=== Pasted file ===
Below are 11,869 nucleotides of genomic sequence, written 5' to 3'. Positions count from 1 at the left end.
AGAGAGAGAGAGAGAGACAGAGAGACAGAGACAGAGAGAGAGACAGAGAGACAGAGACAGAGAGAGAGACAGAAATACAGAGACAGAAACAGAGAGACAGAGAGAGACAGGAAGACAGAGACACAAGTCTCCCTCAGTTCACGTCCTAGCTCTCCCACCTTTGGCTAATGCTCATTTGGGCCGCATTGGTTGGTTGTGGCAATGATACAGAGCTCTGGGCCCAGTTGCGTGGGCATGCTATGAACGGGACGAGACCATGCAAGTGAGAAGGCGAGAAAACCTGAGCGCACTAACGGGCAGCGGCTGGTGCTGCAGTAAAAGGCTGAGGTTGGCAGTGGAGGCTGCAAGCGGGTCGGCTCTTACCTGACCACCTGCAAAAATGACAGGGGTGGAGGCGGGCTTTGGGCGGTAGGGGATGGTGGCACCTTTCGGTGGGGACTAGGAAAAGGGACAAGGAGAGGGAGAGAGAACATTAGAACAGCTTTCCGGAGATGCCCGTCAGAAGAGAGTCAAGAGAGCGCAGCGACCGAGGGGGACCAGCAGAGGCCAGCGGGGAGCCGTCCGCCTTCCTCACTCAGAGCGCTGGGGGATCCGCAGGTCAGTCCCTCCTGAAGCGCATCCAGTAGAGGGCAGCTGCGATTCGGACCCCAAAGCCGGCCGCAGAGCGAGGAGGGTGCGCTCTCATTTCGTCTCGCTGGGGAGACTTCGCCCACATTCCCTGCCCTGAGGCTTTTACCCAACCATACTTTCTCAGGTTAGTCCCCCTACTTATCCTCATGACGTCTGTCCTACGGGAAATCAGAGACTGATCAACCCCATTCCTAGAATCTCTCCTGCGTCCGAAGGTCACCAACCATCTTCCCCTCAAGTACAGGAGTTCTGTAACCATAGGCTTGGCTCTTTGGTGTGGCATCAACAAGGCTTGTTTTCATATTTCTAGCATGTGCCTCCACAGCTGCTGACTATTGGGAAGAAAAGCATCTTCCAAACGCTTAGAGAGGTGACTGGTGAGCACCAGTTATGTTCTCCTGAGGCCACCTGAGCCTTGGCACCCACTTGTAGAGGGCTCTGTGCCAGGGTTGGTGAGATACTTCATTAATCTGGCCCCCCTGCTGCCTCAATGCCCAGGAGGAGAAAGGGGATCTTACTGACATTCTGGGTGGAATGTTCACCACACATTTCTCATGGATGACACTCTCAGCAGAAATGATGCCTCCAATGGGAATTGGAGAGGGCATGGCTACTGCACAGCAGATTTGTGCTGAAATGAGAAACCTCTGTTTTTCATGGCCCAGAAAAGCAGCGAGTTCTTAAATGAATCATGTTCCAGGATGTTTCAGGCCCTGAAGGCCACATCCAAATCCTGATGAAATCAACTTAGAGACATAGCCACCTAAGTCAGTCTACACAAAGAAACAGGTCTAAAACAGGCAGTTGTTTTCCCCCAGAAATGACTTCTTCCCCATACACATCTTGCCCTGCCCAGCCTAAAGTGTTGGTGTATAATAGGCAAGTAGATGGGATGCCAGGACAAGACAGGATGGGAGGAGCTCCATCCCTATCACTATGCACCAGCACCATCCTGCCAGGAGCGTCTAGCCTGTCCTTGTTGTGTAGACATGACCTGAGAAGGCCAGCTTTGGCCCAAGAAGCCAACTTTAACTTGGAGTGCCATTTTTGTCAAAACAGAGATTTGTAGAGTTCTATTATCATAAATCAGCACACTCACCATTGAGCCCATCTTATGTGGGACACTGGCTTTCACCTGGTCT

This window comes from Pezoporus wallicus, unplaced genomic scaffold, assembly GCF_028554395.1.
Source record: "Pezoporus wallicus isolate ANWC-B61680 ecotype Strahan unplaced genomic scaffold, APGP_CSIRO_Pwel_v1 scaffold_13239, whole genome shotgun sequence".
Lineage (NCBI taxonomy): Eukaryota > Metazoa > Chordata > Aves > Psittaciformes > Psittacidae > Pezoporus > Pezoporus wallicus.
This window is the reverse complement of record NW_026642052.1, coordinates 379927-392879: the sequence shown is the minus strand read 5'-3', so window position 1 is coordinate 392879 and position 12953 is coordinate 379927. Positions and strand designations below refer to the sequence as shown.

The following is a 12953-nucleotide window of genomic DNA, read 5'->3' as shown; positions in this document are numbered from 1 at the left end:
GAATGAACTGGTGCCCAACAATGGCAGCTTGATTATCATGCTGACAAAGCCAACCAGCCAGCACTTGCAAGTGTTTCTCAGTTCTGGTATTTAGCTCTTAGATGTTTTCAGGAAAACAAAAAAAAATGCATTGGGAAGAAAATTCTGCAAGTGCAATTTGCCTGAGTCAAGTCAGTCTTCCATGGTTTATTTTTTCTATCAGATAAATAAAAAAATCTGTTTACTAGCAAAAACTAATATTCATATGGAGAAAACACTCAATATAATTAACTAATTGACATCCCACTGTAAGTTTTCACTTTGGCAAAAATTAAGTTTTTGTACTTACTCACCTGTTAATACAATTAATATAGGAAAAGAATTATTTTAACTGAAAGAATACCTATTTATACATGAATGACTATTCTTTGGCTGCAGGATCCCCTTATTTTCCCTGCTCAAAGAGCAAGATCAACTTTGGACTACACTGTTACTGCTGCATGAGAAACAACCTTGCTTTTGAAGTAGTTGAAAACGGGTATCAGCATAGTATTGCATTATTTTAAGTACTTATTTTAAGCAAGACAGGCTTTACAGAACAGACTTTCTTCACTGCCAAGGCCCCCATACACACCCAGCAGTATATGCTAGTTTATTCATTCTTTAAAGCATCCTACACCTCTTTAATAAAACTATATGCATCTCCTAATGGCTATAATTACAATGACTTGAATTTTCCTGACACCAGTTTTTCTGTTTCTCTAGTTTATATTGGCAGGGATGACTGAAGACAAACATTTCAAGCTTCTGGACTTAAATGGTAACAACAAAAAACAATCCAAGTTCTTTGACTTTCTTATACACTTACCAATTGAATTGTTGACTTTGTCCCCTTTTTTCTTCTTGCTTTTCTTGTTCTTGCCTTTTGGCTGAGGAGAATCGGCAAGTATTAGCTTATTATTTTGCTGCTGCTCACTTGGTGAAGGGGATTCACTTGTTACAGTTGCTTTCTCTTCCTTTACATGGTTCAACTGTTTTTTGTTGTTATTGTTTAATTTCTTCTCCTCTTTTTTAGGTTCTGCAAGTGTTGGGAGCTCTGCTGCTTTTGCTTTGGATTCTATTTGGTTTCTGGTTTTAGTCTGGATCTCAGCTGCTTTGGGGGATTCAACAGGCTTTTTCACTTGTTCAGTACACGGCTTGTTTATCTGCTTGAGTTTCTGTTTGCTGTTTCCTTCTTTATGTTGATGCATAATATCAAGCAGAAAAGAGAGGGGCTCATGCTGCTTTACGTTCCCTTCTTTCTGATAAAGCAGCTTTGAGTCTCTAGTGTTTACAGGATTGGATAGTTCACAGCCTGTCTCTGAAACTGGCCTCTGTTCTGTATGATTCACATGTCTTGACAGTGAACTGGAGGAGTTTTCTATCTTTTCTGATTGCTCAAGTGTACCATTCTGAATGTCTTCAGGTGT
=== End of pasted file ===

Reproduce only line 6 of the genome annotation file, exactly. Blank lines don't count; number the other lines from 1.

This window is the reverse complement of record NW_026642052.1, coordinates 379927-392879: the sequence shown is the minus strand read 5'-3', so window position 1 is coordinate 392879 and position 12953 is coordinate 379927. Positions and strand designations below refer to the sequence as shown.